My sister had the sunrise juice with passionfruit (so refreshing) and the LSD latte (it’s just dandelion, don’t worry), which was mild but cozy.
They have food as well — I got scrambled eggs with avocado and potatoes - but beware if you’re sensitive to dairy because they use a lot of butter.
The location outside of the Gothic quarter is smaller but more “European” — it’s sunny and small; a great place to read newspapers in the morning or write. The bigger location has some plugs but you’re only allowed to work on your laptop at the big community table in the middle, which strangely has zero outlets.
I just came here for the coffee and the wifi, but it’s a bustling brunch spot as well. They have great cocktails as well.
Actually one of the best smoothie bowls I’ve had. They also do fresh juices and have (obviously) wifi if you want to chill.
This small, beach-side shop specializes in all things coconut (as if you couldn’t tell from their name). They have coconut ice cream, coconut smoothies and smoothie bowls, and more. I got the coconut ice cream and it was wonderful — it also comes in a coconut bowl.
This shop right in the middle of the Gothic Quarter has dark chocolate sorbet — my new favorite — and prides itself of transparent sourcing.
I had Swiit my first day in Barcelona and that’s where I first fell in love with dark chocolate sorbet. They are also very transparent about their ingredients and have gluten free cones as well.
This may be a taco place, but it has the vibe of somewhere you’d find in Austin. Their bartender was super nice, and he made amazing margs — they do them for pretty cheap; they taste great and come in a variety of fun flavors. They have multiple locations in the city; we went to the one by the beach!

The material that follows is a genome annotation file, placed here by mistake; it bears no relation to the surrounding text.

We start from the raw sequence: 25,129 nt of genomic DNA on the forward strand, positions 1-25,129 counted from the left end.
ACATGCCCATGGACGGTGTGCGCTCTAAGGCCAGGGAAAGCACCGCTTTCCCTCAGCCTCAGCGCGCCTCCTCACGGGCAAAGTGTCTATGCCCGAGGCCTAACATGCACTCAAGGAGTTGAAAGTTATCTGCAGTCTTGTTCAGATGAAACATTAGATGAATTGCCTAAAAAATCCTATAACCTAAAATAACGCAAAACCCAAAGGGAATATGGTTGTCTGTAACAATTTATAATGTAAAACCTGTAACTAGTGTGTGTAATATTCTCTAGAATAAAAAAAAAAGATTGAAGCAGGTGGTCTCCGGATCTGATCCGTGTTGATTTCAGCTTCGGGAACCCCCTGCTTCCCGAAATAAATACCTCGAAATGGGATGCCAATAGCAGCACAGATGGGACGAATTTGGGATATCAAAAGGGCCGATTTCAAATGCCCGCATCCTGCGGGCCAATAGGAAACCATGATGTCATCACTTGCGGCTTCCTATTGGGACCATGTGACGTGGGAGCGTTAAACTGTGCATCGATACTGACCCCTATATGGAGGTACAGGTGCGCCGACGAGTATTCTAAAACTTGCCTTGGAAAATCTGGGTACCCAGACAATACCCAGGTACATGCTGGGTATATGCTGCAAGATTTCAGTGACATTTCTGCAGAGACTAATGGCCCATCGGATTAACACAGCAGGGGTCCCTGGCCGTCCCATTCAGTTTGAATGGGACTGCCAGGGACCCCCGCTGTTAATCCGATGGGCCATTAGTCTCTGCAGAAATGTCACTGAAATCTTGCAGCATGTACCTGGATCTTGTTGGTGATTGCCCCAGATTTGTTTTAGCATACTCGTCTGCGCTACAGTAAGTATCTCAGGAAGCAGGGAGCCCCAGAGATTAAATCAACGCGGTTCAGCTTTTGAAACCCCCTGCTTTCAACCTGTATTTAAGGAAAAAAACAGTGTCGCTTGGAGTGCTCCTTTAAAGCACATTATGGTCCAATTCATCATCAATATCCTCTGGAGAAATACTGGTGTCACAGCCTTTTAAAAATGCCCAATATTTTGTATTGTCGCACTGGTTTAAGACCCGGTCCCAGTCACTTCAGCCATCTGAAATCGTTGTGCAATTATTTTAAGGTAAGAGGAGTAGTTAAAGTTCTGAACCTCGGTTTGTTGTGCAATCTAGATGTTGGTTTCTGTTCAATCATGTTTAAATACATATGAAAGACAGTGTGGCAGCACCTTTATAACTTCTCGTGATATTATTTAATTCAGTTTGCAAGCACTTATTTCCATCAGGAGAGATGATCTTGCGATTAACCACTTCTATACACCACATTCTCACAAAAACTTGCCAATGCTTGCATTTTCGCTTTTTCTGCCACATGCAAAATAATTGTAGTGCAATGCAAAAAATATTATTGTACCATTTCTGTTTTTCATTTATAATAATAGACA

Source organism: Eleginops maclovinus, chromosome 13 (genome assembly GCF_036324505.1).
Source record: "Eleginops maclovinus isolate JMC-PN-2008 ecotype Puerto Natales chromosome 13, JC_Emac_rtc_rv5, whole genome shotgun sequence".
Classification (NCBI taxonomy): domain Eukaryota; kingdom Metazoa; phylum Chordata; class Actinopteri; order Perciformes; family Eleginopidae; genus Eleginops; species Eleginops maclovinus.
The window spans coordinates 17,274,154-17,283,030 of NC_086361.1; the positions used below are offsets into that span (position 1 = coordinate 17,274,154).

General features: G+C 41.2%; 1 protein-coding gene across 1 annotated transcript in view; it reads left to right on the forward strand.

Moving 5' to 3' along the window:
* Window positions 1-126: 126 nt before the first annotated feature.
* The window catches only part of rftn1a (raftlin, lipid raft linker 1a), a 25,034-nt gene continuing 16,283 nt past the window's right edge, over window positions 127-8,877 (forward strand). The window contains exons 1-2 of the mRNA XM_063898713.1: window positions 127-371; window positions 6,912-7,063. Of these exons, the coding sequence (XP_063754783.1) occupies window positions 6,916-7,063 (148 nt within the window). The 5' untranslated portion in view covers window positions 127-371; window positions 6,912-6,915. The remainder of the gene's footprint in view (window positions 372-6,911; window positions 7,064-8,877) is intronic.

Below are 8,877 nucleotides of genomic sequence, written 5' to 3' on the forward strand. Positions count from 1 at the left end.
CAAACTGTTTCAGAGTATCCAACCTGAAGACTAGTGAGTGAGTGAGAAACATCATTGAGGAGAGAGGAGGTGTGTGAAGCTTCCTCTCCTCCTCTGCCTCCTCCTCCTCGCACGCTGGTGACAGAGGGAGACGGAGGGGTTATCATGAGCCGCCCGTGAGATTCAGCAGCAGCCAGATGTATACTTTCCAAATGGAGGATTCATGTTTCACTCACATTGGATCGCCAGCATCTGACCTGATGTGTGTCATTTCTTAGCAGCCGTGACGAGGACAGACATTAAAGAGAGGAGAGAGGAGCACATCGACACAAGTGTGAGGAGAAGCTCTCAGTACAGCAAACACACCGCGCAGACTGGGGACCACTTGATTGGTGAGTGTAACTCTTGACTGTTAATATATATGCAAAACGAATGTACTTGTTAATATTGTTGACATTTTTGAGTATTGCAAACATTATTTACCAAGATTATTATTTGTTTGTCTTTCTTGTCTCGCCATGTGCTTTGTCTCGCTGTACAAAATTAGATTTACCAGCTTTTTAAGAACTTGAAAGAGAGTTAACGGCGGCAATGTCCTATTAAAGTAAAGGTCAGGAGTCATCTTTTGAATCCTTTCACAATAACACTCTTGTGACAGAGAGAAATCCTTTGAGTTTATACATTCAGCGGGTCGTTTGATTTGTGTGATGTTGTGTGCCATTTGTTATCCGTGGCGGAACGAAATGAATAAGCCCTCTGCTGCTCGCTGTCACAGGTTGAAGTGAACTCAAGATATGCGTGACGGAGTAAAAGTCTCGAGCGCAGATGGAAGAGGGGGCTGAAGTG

Chinese food in Barcelona?
Yes, we did it. It reminded me of Din Tai Fung, the popular worldwide dim sum chain. It’s Chinese food, elevated, and they take care in marking what things are gluten free. They even have gluten free soy sauce.
We got the E noodles, which had truffle oil. The gluten free version of noodles are the rice vermicelli. They also have fried rice and Peking duck (not gluten free due to the wraps that come with it and the sauce).
Everything here is gluten free. They have a whole pastry case with allergens clearly marked, as well as a variety of brunch and lunch options (gluten free burgers, eggs benedicts, vegan salads, etc.).
Arepas are naturally gluten free because they’re made of masa, corn flour. These arepas were cheap and filling — they’re made quickly in a little shop next to the Picasso museum. Not the best arepas I’ve had (those were at Orinoco in Boston and Mais Arepas in New Orleans), but they were solid (I’d recommend these as a post-beach food).
Things to Do
Gaudi: La Sagrada Familia, Park Güell, Casa Batlló
Antoni Gaudí is one of the most celebrated architects in the world, and Barcelona houses most of his work.
Gothic Quarter: Walking Tour, Picasso Museum, Cathedral, Las Ramblas, Mercado de la Boqueria